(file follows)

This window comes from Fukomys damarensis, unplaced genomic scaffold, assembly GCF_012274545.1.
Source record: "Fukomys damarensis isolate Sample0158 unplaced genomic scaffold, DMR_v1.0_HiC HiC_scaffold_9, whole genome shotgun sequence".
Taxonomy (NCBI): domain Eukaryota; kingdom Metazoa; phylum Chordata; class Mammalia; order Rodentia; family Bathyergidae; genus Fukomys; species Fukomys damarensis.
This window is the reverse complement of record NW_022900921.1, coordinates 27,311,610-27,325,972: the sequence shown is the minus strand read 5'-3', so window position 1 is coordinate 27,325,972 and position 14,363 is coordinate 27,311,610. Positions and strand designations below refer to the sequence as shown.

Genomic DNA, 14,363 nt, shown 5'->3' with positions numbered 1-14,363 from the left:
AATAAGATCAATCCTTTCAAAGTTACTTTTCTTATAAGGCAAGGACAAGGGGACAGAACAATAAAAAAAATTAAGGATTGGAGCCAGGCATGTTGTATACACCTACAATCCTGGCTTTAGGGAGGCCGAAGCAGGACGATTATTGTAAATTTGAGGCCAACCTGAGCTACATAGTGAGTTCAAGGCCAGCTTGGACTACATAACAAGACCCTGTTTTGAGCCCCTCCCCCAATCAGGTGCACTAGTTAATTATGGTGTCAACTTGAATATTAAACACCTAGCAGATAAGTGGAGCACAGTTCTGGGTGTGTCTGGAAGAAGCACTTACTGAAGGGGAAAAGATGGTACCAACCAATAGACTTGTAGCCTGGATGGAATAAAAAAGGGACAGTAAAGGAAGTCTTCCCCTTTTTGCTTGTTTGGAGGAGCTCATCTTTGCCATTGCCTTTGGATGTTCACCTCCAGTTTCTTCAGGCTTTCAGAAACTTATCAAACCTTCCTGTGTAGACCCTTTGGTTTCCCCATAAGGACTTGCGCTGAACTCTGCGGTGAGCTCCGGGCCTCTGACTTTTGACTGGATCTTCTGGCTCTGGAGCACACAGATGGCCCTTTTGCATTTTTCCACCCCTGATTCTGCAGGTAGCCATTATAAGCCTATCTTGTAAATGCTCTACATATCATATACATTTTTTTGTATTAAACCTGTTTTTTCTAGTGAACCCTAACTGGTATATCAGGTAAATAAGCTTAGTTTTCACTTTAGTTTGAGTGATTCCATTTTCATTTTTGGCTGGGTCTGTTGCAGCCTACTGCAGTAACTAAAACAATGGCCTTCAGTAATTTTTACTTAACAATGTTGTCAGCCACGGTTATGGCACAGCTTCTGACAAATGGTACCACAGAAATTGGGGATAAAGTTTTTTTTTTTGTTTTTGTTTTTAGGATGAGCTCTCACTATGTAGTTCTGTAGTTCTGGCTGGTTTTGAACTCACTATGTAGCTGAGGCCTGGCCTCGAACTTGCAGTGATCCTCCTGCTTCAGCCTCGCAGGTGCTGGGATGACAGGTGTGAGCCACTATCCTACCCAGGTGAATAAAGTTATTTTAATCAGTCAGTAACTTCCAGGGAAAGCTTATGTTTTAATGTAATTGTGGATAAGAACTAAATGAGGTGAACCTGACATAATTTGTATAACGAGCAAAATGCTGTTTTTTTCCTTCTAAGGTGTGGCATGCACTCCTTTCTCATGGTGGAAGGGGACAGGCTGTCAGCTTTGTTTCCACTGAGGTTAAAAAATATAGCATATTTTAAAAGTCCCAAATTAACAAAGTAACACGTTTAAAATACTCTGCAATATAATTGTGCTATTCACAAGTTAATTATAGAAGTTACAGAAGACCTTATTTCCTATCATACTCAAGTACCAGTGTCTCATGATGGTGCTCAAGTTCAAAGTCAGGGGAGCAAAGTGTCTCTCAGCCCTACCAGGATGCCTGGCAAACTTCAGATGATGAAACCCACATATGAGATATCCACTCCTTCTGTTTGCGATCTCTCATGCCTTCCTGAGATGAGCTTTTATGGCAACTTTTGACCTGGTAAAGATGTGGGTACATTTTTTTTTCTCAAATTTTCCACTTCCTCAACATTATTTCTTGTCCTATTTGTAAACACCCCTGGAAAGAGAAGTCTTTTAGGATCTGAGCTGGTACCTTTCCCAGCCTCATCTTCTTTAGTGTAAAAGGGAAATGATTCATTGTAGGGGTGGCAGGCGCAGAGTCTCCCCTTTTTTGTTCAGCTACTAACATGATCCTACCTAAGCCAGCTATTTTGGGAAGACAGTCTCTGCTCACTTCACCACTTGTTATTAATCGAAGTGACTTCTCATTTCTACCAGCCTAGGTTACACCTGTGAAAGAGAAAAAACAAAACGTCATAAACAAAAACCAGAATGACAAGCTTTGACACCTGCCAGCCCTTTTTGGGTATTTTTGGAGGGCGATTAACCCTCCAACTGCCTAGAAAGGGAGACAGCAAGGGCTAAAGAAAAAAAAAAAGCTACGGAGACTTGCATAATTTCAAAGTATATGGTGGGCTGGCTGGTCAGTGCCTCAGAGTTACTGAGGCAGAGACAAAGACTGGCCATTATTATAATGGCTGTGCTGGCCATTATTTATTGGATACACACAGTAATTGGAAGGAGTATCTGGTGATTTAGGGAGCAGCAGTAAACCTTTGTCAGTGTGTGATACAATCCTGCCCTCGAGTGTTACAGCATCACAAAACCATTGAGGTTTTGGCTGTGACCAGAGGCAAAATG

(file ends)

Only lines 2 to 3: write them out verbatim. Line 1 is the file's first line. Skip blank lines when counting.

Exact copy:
Source record: "Fukomys damarensis isolate Sample0158 unplaced genomic scaffold, DMR_v1.0_HiC HiC_scaffold_9, whole genome shotgun sequence".
Taxonomy (NCBI): domain Eukaryota; kingdom Metazoa; phylum Chordata; class Mammalia; order Rodentia; family Bathyergidae; genus Fukomys; species Fukomys damarensis.